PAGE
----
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-   -   Need a quail marinade recipe (http://www.bbq-brethren.com/forum/showthread.php?t=163205)

Goyo626 06-12-2013 10:08 PM

Need a quail marinade recipe
 
Does anyone have a quail marinade recipe? Planning to grill some on the weekend but i dont know whether to treat is as chicken or if a particular marinade is needed.

caseydog 06-12-2013 10:10 PM

Quail is so lean, I would be really tempted to do a brine on it. Have any brethren done that?

CD

AZCyclone 06-12-2013 10:46 PM

Yummy little birds...
 
I brine my birds after cleaning in salt water for an hour or so prior to putting them in the freezer. ( Sometimes it takes multiple hunts to make enough for a meal) I have grilled and smoked quite a bit of quail over the years, and I always brine them. One thing I usually do is smoke it for maybe a half hour, then wrap it inside foil with a little butter, salt and pepper, and sliced onion to finish it, if I have bacon grease, I'll use that instead of butter and cut back on the salt. I clean my birds without the skin, so I have to be really careful about them drying out. They are little so they are really easy to overcook. I have made my share of quail jerky! Pretty bad if the dog won't touch it... Good Luck!

martyleach 06-12-2013 10:55 PM

I would definitely give that a 3 hour or so brine being careful not to get it too salty. Little birds will suck up that salt quickly.

My 91 year old mother used to make an awesome dove (not too far off from quail) braised dish. Brown and cook in a Dutch Oven until the meat fell off the bones. Little white wine, etc. I have asked her for the recipe..... but she doesn't ever remember cooking doves.... Oh, the joy of growing older!

Goyo626 06-12-2013 11:12 PM

Brining in a salt only solution? Or salt and sugar brine?

martyleach 06-12-2013 11:20 PM

salt and sugar. I have done about equal parts diluted in a big pot of water. Like 1/8 cup of each in 2 quarts of water along with any seasoning you may like. The brining process not only keeps your birds/meat more moist but it causes the cells to suck in the flavors of the brine. Weird as it may seem, but the meat cells kinda puff up with moisture from the brine.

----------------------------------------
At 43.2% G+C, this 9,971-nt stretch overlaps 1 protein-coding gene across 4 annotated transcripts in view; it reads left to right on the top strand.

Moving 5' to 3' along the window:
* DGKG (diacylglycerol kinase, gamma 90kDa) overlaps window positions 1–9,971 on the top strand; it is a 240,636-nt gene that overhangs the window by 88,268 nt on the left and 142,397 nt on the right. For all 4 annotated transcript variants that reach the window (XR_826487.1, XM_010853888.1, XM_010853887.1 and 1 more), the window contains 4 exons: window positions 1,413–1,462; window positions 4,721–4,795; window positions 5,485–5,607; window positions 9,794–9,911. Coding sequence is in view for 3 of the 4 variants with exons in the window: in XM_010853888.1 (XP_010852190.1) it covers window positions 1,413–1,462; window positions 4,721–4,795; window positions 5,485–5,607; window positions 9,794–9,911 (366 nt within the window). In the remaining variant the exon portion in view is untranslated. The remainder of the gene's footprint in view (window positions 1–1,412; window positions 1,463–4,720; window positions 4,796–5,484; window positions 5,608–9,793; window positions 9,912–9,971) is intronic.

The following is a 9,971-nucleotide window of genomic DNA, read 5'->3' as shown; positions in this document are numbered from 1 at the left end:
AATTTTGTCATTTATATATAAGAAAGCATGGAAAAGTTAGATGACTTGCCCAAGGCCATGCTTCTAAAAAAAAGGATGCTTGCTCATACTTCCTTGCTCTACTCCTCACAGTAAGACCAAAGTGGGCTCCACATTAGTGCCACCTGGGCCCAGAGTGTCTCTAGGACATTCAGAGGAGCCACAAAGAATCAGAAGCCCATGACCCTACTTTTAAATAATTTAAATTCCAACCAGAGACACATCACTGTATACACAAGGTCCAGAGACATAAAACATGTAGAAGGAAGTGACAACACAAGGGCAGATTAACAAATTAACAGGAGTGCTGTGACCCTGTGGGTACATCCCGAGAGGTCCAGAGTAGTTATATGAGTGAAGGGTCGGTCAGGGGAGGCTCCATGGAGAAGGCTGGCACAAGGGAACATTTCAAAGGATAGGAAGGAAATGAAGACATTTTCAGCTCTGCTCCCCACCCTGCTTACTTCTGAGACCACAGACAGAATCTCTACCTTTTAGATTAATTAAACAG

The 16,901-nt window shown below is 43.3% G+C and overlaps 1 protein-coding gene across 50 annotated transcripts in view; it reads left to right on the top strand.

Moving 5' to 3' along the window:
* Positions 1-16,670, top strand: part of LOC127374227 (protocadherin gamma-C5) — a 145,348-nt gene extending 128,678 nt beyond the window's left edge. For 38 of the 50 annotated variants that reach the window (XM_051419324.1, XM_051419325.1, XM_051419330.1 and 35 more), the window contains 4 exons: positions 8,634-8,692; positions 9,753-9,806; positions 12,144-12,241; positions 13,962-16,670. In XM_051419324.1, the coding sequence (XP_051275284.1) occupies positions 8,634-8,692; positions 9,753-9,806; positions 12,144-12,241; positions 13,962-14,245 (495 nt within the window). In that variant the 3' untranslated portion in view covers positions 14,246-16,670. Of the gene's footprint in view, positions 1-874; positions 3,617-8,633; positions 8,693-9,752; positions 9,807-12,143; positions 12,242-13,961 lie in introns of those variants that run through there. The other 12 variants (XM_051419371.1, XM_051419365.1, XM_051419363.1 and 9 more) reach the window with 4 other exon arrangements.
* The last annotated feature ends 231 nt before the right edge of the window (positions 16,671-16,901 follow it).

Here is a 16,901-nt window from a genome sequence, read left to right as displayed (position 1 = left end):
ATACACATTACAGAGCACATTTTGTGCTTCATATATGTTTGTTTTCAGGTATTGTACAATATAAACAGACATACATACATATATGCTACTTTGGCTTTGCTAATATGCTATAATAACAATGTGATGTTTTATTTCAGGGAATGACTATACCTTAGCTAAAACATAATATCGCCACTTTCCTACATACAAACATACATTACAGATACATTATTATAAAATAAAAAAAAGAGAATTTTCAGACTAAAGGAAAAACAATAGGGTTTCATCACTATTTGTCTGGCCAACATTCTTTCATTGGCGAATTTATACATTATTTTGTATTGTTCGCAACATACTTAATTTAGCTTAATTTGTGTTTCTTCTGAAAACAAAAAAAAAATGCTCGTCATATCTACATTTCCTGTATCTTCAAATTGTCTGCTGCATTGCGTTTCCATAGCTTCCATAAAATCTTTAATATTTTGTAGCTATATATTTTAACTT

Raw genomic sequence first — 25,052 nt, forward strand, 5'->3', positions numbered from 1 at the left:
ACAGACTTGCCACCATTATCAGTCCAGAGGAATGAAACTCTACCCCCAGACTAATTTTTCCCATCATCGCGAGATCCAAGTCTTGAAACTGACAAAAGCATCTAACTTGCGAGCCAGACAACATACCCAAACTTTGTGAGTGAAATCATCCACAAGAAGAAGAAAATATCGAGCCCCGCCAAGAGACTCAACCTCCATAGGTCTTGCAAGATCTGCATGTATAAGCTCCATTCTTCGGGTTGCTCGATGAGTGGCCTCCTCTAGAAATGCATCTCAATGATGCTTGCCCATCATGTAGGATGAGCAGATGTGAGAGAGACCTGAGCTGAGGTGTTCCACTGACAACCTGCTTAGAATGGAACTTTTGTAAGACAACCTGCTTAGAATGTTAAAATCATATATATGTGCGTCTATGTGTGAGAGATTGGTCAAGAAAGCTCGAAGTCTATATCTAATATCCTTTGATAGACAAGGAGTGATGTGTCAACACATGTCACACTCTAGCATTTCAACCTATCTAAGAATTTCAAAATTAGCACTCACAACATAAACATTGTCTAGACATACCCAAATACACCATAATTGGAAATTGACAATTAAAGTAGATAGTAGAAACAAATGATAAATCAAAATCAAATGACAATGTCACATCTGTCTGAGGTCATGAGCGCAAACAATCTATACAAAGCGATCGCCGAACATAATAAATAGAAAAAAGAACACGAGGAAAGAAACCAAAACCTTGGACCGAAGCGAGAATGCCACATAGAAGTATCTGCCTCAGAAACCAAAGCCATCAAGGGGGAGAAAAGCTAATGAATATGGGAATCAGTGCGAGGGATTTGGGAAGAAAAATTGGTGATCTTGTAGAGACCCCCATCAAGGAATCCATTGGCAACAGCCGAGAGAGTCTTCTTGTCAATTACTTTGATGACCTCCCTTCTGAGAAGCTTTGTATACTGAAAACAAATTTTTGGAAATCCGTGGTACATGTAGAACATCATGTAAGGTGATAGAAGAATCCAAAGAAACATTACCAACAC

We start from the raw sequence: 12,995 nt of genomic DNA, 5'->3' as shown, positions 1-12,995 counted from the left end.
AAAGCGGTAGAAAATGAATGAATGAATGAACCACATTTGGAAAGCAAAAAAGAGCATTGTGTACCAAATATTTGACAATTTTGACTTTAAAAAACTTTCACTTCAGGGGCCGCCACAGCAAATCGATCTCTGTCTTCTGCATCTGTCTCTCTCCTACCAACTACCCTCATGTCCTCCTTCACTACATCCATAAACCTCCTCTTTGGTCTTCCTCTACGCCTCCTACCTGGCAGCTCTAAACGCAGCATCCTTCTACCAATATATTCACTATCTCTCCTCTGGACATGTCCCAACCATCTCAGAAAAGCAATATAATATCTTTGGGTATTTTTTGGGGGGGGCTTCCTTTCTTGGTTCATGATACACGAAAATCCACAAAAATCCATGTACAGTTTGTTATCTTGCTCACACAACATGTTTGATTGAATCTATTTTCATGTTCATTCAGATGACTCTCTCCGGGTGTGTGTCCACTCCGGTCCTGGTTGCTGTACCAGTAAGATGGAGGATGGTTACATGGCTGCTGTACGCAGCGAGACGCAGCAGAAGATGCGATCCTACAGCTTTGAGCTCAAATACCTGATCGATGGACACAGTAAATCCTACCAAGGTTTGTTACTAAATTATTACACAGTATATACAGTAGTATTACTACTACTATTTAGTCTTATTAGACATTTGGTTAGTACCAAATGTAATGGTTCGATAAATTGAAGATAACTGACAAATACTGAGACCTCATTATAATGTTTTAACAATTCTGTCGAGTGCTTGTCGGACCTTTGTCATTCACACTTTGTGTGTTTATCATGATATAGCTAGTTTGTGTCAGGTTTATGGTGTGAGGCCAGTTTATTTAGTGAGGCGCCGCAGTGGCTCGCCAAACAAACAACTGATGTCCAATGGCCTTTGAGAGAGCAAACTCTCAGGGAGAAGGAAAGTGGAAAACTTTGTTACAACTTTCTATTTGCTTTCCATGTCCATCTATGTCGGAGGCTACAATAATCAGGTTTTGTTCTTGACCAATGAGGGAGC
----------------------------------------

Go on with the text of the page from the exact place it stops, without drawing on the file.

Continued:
Goyo626 06-12-2013 11:30 PM

Quote:

Originally Posted by martyleach (Post 2513984)
salt and sugar. I have done about equal parts diluted in a big pot of water. Like 1/8 cup of each in 2 quarts of water along with any seasoning you may like. The brining process not only keeps your birds/meat more moist but it causes the cells to suck in the flavors of the brine. Weird as it may seem, but the meat cells kinda puff up with moisture from the brine.

After the brine, are the birds rinsed, dried, then rubbed with something?

caseydog 06-12-2013 11:52 PM

Quote:

Originally Posted by Goyo626 (Post 2513995)
After the brine, are the birds rinsed, dried, then rubbed with something?

Brining does not overload the birds with salt, even though it seems like it would. Brining mainly transfers moisture into the meat.

You can rinse the birds, to get the excess salt off of the outside. But, a really quick rinse is enough.

Instead of a rub, I like to gently separate my bird and skin with my fingers, and put some butter and fresh herbs under the skin. Be gentle, and try not to tear the skin. The butter adds fat, which quail lacks, big time.

Stuff some fresh herbs in the cavity, as well.

Rosemary is awesome with lean poultry. I also use fresh oregano, and often stuff the cavity with sliced fresh lemons along with the herbs.

Quail is a small bird, so use moderation with spices and herbs. But, it is a very lean bird, so add moisture where you can, and do not overcook it. Overcooked quail is like shoe leather.

CD

Goyo626 06-12-2013 11:59 PM

ill give it a shot.


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